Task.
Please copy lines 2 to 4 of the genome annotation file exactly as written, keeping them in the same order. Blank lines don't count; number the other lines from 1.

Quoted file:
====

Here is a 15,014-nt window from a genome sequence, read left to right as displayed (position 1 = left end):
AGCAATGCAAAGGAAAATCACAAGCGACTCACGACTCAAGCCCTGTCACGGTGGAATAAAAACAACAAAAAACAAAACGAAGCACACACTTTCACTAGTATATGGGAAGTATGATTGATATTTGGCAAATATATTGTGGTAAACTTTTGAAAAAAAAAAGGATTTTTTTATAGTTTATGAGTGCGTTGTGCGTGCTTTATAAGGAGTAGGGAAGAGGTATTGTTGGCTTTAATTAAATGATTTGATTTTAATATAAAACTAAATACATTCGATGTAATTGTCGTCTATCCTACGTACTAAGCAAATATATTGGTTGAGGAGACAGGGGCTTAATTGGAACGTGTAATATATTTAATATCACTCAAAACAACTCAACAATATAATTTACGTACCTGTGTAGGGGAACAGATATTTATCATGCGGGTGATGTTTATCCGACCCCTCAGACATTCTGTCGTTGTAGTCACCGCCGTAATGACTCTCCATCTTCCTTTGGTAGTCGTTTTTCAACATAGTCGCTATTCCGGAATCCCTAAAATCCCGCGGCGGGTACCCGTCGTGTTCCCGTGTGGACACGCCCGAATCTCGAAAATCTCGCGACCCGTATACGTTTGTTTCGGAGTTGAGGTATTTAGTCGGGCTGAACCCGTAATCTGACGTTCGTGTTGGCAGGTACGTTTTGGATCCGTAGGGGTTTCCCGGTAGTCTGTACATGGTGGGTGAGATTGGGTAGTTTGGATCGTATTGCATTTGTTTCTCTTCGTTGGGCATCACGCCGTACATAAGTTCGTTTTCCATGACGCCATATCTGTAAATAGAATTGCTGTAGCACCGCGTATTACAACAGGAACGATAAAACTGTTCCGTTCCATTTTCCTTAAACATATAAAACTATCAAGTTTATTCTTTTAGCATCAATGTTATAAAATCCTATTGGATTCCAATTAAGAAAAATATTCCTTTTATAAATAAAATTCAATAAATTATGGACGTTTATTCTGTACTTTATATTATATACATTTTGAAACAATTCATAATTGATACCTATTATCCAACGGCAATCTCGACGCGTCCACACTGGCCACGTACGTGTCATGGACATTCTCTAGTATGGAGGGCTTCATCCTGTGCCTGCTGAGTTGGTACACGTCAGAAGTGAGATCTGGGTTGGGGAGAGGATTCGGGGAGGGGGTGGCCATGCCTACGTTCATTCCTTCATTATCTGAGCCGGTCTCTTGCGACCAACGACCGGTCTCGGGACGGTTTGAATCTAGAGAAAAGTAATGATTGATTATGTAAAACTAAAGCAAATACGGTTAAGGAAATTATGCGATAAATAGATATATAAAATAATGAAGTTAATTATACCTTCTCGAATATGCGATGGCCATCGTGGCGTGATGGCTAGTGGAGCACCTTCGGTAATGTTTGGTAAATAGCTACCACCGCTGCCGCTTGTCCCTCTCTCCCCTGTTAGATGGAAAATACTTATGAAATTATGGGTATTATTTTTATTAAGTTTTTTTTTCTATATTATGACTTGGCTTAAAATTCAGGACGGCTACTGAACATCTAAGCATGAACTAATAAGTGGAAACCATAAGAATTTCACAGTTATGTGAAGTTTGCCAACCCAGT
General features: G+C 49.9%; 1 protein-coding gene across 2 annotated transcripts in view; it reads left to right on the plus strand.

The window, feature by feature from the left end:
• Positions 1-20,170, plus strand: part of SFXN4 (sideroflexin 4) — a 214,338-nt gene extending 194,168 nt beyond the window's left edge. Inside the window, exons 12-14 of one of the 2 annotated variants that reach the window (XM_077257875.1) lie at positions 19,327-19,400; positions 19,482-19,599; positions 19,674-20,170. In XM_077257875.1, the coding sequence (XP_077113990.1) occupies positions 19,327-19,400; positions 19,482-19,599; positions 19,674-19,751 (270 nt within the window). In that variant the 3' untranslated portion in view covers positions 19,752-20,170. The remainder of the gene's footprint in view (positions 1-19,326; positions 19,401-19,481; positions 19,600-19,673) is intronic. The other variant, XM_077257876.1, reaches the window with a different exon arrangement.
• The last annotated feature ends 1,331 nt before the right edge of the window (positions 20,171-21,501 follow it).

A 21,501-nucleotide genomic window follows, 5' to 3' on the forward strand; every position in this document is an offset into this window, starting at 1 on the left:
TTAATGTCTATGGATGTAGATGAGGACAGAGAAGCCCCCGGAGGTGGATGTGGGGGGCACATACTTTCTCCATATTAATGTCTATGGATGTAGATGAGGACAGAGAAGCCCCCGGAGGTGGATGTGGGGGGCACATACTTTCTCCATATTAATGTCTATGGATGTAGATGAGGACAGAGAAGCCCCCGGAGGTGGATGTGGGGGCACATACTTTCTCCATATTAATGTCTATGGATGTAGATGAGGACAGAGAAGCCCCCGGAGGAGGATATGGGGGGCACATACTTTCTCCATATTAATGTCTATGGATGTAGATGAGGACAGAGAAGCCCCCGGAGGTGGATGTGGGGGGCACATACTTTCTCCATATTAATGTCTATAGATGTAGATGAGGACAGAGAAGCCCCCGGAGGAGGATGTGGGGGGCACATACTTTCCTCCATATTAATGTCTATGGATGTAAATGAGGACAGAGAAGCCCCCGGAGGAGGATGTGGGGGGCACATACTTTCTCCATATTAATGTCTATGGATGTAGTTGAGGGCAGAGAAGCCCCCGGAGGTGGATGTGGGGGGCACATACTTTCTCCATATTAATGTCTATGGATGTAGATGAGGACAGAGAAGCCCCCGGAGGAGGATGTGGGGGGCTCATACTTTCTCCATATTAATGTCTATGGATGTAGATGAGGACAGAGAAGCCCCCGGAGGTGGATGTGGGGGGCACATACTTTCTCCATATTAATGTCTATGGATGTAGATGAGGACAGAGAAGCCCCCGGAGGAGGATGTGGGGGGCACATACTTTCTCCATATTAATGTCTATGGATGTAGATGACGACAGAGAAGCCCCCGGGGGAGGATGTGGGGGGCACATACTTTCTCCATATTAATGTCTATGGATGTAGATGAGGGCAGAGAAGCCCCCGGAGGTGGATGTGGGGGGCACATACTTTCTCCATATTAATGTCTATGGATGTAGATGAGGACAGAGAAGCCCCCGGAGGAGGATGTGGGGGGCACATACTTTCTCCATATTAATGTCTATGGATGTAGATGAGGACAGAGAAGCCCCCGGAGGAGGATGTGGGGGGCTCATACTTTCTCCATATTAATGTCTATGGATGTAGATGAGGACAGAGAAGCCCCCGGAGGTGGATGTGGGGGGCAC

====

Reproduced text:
AGCAATGCAAAGGAAAATCACAAGCGACTCACGACTCAAGCCCTGTCACGGTGGAATAAAAACAACAAAAAACAAAACGAAGCACACACTTTCACTAGTATATGGGAAGTATGATTGATATTTGGCAAATATATTGTGGTAAACTTTTGAAAAAAAAAAGGATTTTTTTATAGTTTATGAGTGCGTTGTGCGTGCTTTATAAGGAGTAGGGAAGAGGTATTGTTGGCTTTAATTAAATGATTTGATTTTAATATAAAACTAAATACATTCGATGTAATTGTCGTCTATCCTACGTACTAAGCAAATATATTGGTTGAGGAGACAGGGGCTTAATTGGAACGTGTAATATATTTAATATCACTCAAAACAACTCAACAATATAATTTACGTACCTGTGTAGGGGAACAGATATTTATCATGCGGGTGATGTTTATCCGACCCCTCAGACATTCTGTCGTTGTAGTCACCGCCGTAATGACTCTCCATCTTCCTTTGGTAGTCGTTTTTCAACATAGTCGCTATTCCGGAATCCCTAAAATCCCGCGGCGGGTACCCGTCGTGTTCCCGTGTGGACACGCCCGAATCTCGAAAATCTCGCGACCCGTATACGTTTGTTTCGGAGTTGAGGTATTTAGTCGGGCTGAACCCGTAATCTGACGTTCGTGTTGGCAGGTACGTTTTGGATCCGTAGGGGTTTCCCGGTAGTCTGTACATGGTGGGTGAGATTGGGTAGTTTGGATCGTATTGCATTTGTTTCTCTTCGTTGGGCATCACGCCGTACATAAGTTCGTTTTCCATGACGCCATATCTGTAAATAGAATTGCTGTAGCACCGCGTATTACAACAGGAACGATAAAACTGTTCCGTTCCATTTTCCTTAAACATATAAAACTATCAAGTTTATTCTTTTAGCATCAATGTTATAAAATCCTATTGGATTCCAATTAAGAAAAATATTCCTTTTATAAATAAAATTCAATAAATTATGGACGTTTATTCTGTACTTTATATTATATACATTTTGAAACAATTCATAATTGATACCTATTATCCAACGGCAATCTCGACGCGTCCACACTGGCCACGTACGTGTCATGGACATTCTCTAGTATGGAGGGCTTCATCCTGTGCCTGCTGAGTTGGTACACGTCAGAAGTGAGATCTGGGTTGGGGAGAGGATTCGGGGAGGGGGTGGCCATGCCTACGTTCATTCCTTCATTATCTGAGCCGGTCTCTTGCGACCAACGACCGGTCTCGGGACGGTTTGAATCTAGAGAAAAGTAATGATTGATTATGTAAAACTAAAGCAAATACGGTTAAGGAAATTATGCGATAAATAGATATATAAAATAATGAAGTTAATTATACCTTCTCGAATATGCGATGGCCATCGTGGCGTGATGGCTAGTGGAGCACCTTCGGTAATGTTTGGTAAATAGCTACCACCGCTGCCGCTTGTCCCTCTCTCCCCTGTTAGATGGAAAATACTTATGAAATTATGGGTATTATTTTTATTAAGTTTTTTTTTCTATATTATGACTTGGCTTAAAATTCAGGACGGCTACTGAACATCTAAGCATGAACTAATAAGTGGAAACCATAAGAATTTCACAGTTATGTGAAGTTTGCCAACCCAGT
General features: G+C 49.9%; 1 protein-coding gene across 2 annotated transcripts in view; it reads left to right on the plus strand.

The window, feature by feature from the left end: